Adolescent years are a challenge. For everyone involved. Young individuals searching, yearning for their independence though not yet prepared to manage the cost/benefit scales of life. Crazed parents hurt by their child’s sudden rebuttals and scared by both their loss of control and their child’s inability to make consistent good choices. These years are typically speckled with yelling matches, sulking, door slamming, grounding and aren’t often remembered as the glory days. I’m sure we can all remember wishing we could just run away, with only the thought of living on the street and having no money keeping us home.
But children of divorce uniquely have another option. They have somewhere safe to run. Somewhere that is also considered home. Their other parent’s home. And almost every single child of divorce that I know, including myself has done the house hop. For the child, it’s a logical solution. Most likely it has been important to both parents for them to feel the other parent’s home was their home too. So if their current residence isn’t satisfactory, why not try the other? It’s certainly not as tumultuous as moving in with grandma or an aunt. Much better than living in a gutter somewhere. Yes, it is perfectly acceptable to live with a biological parent. Either one of them.
And so the question gets posed. Can I come live with you? But the answer can be tricky. A catch twenty two. For the other parent doesn’t want to say ‘no’. What would that say to their child? A rejection. It would say ‘no, I don’t want you. You don’t live with me and there’s a reason for that.’. But what does ‘yes’ say? It says ‘sure, don’t try to work out your relationship issues. Escape is a perfectly acceptable solution to conflict. So come live here instead.’. How can a parent win? How can the child?
Co-parenting. Pure and simple. Because teenagers are rash. Parents living with teenagers become overwhelmed. And that leaves only one role available to relieve the situation. The moderator. Decisions made out of anger or resentment are never wise and decisions made by teenagers are rarely well thought out. Someone needs to be the voice of reason. Someone not directly involved in the battle but who’s opinion is also valued. And the other biological parent is in the perfect position to take on the job. But as I’ve mentioned before, co-parenting isn’t easy.
And the role of moderator is difficult even by co-parenting standards. Made more difficult if relations with their ex spouse are tenuous or if they have an underlying self interest in custody. And the level of difficulty only increases if they have never had the experience of parenting, really parenting a teenager themselves. But moderating is vital to teaching the child how to positively deal with problems in relationships. Their sense of conflict resolution may already be based on a model of severance or withdrawal due their own view of their parent’s divorce. And it should be vital to any parent not to reinforce that. It’s a pattern they don’t want established. Once the crisis has been moderated between the child and parent, then both parents can discuss the custody agreement with each other. If both are in agreement, changes can be made. For although there is debate among professionals on this topic, I believe that custody issues should never rest on the shoulders of children.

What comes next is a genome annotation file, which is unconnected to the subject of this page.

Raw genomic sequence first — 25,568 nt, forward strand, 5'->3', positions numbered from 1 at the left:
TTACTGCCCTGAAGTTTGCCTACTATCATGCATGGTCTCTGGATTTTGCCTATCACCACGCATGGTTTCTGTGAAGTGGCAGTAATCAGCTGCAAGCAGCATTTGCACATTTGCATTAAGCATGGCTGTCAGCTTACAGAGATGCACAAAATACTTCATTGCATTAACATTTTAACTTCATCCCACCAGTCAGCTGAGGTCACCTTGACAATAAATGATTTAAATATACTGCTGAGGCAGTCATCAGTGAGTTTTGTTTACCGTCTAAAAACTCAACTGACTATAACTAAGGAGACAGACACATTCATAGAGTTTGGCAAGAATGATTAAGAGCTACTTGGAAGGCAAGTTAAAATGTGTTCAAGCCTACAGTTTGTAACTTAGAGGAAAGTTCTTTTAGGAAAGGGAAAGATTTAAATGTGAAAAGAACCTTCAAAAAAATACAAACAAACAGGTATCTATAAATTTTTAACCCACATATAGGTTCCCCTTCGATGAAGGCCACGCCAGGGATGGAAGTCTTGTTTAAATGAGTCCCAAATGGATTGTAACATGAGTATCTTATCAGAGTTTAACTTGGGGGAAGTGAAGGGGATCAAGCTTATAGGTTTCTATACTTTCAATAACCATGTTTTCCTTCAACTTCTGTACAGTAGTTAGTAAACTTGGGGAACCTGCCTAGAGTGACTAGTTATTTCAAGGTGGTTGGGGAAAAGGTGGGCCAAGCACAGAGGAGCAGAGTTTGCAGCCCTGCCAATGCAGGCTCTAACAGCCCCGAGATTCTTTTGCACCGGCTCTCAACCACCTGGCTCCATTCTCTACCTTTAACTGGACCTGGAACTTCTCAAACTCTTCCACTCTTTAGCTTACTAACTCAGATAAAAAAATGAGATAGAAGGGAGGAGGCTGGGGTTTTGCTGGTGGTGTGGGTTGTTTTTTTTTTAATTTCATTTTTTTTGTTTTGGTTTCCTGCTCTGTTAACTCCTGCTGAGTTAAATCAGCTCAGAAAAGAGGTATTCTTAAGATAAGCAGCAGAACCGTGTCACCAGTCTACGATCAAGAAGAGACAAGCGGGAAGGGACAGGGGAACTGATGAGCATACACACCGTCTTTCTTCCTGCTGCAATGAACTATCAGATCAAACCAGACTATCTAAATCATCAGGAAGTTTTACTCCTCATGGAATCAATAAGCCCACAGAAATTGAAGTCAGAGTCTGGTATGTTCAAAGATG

I am still haunted by my own experience with doing the hop. Thirteen hundred miles and a complete breakdown in co-parenting escalated the situation to a level it never needed to go. But as I look around at my ACOD friends, it is rarely such a dramatic event. Just another strange reality in their line up of strange realities. I hopped twice. Once from my mom’s to my dad’s, then from my dad’s to my mom’s. I’ve seen some hop from just once. Others over and over; back and forth. I still carry the guilt of my hop with me. The typical child of divorce. Responsible for everything. Wondering if it was my job to be the moderator instead of the teenager.
House hopping will happen. As long as the decision isn’t made as a means of escape, I don’t really see the harm. Parents should understand that it’s not personal. Look past the pain and realize that it is simply a teenager finding one more way to exercise their independence. It may not be something that your peers with nuclear families have to endure, but your child doesn’t live in a nuclear family. So take solace in the knowledge that your child loves you. Will always love you. Even if they are a little house hopper. I mean really, why shouldn’t a child of divorce get to experience living with both of their parents? The other kids get to. They just don’t have to move to do it.
Carolyn is the founder and primary author of her website http://www.thegrownupchild.ca As a nearly lifelong child of divorce, she has a profound understanding of what it means to grow up with divorce as well as a gift for writing about her related feelings and experiences. With strong opinions regarding both how divorced parents should conduct themselves and what children of divorce need, she is always striving to provide insight to all involved.